2. Wat Arun.
This riverside spot is inspiring at sunrise, it’s even more marvelous toward dusk, when the setting sun throws amber tones over the entire area. From the Chao Phraya river the view for this looks just amazing.
3. Wat Pho.
The city’s largest wat has what is perhaps the most unusual representation of the Buddha in Bangkok. The 150-foot sculpture, covered with gold, is so large it fills an entire viharn. Especially noteworthy are the mammoth statue’s 10-foot feet, with the 108 auspicious signs of the Buddha inlaid in mother-of-pearl. Many people ring the bells surrounding the image for good luck. This is also know as the reclining Buddha with the golden statue in a reclining state. Just an incredible view!
4. Chatuchak Weekend Market.
You can purchase virtually anything at the sprawling Chatuchak Weekend Market, including silk items in a mudmee (tie-dyed before weaving) design that would sell for five times the price in the United States. Strategically placed food vendors mean you don’t have to stop shopping to grab a bite. It’s open on weekends from 9 am to 7 pm, and the city’s (some say the world’s) largest market is best in the morning before it gets too crowded and hot. It’s easy to reach, across the street from the northern terminus of the Skytrain and near the Northern Bus Terminal. Just follow the crowd.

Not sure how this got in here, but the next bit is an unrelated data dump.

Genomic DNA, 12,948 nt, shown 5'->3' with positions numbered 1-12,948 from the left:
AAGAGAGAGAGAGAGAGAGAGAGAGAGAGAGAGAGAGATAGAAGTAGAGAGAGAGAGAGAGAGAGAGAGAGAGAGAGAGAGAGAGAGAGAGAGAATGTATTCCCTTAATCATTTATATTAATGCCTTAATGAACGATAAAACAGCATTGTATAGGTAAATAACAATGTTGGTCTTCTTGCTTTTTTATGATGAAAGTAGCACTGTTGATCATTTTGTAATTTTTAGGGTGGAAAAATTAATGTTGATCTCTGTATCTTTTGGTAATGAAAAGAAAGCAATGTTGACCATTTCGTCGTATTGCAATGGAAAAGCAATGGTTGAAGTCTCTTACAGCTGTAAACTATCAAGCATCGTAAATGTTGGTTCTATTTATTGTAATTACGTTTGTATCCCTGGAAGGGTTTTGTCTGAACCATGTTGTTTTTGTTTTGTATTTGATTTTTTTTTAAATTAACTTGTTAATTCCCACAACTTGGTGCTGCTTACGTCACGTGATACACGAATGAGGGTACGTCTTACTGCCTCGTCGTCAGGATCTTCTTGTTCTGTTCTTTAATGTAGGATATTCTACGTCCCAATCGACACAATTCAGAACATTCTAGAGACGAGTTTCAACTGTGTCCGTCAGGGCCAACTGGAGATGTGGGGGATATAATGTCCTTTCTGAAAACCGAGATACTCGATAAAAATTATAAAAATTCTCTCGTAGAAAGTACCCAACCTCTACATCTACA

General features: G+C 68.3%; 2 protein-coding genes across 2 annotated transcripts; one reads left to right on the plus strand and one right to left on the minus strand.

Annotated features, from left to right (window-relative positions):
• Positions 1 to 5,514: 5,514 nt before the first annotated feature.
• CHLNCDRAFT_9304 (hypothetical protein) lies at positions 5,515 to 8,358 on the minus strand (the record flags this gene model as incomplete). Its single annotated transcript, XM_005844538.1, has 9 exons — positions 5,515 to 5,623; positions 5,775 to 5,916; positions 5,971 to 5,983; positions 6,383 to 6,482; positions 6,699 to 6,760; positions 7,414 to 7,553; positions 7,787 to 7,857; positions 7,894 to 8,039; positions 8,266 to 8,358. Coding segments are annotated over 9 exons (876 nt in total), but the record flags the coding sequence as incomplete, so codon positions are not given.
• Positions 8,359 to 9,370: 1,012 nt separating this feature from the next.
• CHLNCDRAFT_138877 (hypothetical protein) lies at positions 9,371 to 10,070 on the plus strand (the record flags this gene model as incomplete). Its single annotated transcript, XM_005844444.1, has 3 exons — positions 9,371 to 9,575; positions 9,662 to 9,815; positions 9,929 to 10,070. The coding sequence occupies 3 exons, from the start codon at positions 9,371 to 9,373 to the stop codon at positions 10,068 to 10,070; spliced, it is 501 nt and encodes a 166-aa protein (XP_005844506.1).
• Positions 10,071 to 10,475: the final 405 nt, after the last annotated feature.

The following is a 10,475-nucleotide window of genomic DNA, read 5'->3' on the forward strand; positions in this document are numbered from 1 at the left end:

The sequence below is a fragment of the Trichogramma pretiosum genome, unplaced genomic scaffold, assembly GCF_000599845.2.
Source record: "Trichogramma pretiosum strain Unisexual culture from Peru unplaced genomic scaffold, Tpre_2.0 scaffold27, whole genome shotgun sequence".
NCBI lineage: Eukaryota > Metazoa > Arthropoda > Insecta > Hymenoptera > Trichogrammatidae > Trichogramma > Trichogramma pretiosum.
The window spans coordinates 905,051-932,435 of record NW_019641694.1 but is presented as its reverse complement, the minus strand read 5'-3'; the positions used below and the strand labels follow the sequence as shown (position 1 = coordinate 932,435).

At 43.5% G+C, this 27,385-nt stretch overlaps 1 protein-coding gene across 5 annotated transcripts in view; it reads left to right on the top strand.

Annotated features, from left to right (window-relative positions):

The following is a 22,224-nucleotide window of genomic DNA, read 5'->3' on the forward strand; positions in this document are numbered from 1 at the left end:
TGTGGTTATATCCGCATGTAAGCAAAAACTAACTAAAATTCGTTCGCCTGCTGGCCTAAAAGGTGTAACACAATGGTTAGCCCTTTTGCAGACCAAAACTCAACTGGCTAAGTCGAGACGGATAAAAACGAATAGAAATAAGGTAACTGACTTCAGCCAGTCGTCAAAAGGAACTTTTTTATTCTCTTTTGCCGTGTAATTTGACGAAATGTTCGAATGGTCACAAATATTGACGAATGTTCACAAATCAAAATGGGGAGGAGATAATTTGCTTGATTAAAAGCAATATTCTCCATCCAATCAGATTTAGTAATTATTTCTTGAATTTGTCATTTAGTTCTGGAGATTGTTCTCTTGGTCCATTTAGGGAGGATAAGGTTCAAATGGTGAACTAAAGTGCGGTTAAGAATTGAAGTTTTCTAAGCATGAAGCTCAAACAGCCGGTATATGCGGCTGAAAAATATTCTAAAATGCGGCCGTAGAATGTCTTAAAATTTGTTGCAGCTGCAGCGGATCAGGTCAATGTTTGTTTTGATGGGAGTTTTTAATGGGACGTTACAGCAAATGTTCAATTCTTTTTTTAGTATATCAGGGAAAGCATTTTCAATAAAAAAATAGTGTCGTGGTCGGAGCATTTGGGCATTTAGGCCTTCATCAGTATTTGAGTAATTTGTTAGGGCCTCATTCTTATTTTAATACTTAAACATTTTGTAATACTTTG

5. Chao Phraya river cruise & TUK TUK ride.
I fact the best and the most cheapest way to roam around Bangkok is to take a ride on the Chao Phraya river cruise. They have stopovers at all the major attractions and shopping places. One can also go for the dinner cruise to see the skyline of Bangkok in the evening.
Shopping has always been an unforgettable experience in Bangkok. Top places for shopping are the MBK mall, Siam paragon an entire shopping district and Siam Square. Do not miss the roof top bars and the special Thai massage parlors.
Bangkok is absolutely a must visit place more than once for sure. It’s a shoppers paradise and of the vibrant places on the planet.